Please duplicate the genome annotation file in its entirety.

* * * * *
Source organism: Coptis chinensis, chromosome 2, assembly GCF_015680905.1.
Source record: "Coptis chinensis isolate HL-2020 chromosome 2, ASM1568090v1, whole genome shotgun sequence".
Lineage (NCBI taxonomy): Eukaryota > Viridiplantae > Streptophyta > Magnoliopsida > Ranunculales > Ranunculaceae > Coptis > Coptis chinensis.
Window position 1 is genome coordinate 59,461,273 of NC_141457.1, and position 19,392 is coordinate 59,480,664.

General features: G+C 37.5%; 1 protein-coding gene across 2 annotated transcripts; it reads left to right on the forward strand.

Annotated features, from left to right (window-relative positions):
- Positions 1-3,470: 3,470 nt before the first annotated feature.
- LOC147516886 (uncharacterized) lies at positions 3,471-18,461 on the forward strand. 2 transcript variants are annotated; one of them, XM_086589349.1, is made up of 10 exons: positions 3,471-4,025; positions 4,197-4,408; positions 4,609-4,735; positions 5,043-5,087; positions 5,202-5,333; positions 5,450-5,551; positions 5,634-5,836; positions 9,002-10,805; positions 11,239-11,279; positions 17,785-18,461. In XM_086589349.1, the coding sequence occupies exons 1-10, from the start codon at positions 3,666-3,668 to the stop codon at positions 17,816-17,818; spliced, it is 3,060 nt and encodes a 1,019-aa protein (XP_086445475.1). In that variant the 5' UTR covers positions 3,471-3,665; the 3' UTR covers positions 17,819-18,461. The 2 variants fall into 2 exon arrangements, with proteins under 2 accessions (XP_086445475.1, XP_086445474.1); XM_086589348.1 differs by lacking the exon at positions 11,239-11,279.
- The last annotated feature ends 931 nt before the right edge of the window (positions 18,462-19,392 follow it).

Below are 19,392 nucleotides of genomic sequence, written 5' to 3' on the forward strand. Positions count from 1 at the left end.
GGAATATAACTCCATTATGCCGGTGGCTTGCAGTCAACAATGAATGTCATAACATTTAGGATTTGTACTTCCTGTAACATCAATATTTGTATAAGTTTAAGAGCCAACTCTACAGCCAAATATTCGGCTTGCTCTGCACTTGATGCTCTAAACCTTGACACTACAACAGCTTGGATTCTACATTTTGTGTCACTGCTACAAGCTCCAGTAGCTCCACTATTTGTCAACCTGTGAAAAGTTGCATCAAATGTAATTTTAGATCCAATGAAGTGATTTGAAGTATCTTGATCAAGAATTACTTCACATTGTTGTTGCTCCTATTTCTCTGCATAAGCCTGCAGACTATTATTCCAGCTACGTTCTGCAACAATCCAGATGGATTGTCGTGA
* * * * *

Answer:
Source organism: Coptis chinensis, chromosome 2, assembly GCF_015680905.1.
Source record: "Coptis chinensis isolate HL-2020 chromosome 2, ASM1568090v1, whole genome shotgun sequence".
Lineage (NCBI taxonomy): Eukaryota > Viridiplantae > Streptophyta > Magnoliopsida > Ranunculales > Ranunculaceae > Coptis > Coptis chinensis.
Window position 1 is genome coordinate 59,461,273 of NC_141457.1, and position 19,392 is coordinate 59,480,664.

General features: G+C 37.5%; 1 protein-coding gene across 2 annotated transcripts; it reads left to right on the forward strand.

Annotated features, from left to right (window-relative positions):
- Positions 1-3,470: 3,470 nt before the first annotated feature.
- LOC147516886 (uncharacterized) lies at positions 3,471-18,461 on the forward strand. 2 transcript variants are annotated; one of them, XM_086589349.1, is made up of 10 exons: positions 3,471-4,025; positions 4,197-4,408; positions 4,609-4,735; positions 5,043-5,087; positions 5,202-5,333; positions 5,450-5,551; positions 5,634-5,836; positions 9,002-10,805; positions 11,239-11,279; positions 17,785-18,461. In XM_086589349.1, the coding sequence occupies exons 1-10, from the start codon at positions 3,666-3,668 to the stop codon at positions 17,816-17,818; spliced, it is 3,060 nt and encodes a 1,019-aa protein (XP_086445475.1). In that variant the 5' UTR covers positions 3,471-3,665; the 3' UTR covers positions 17,819-18,461. The 2 variants fall into 2 exon arrangements, with proteins under 2 accessions (XP_086445475.1, XP_086445474.1); XM_086589348.1 differs by lacking the exon at positions 11,239-11,279.
- The last annotated feature ends 931 nt before the right edge of the window (positions 18,462-19,392 follow it).

Below are 19,392 nucleotides of genomic sequence, written 5' to 3' on the forward strand. Positions count from 1 at the left end.
GGAATATAACTCCATTATGCCGGTGGCTTGCAGTCAACAATGAATGTCATAACATTTAGGATTTGTACTTCCTGTAACATCAATATTTGTATAAGTTTAAGAGCCAACTCTACAGCCAAATATTCGGCTTGCTCTGCACTTGATGCTCTAAACCTTGACACTACAACAGCTTGGATTCTACATTTTGTGTCACTGCTACAAGCTCCAGTAGCTCCACTATTTGTCAACCTGTGAAAAGTTGCATCAAATGTAATTTTAGATCCAATGAAGTGATTTGAAGTATCTTGATCAAGAATTACTTCACATTGTTGTTGCTCCTATTTCTCTGCATAAGCCTGCAGACTATTATTCCAGCTACGTTCTGCAACAATCCAGATGGATTGTCGTGA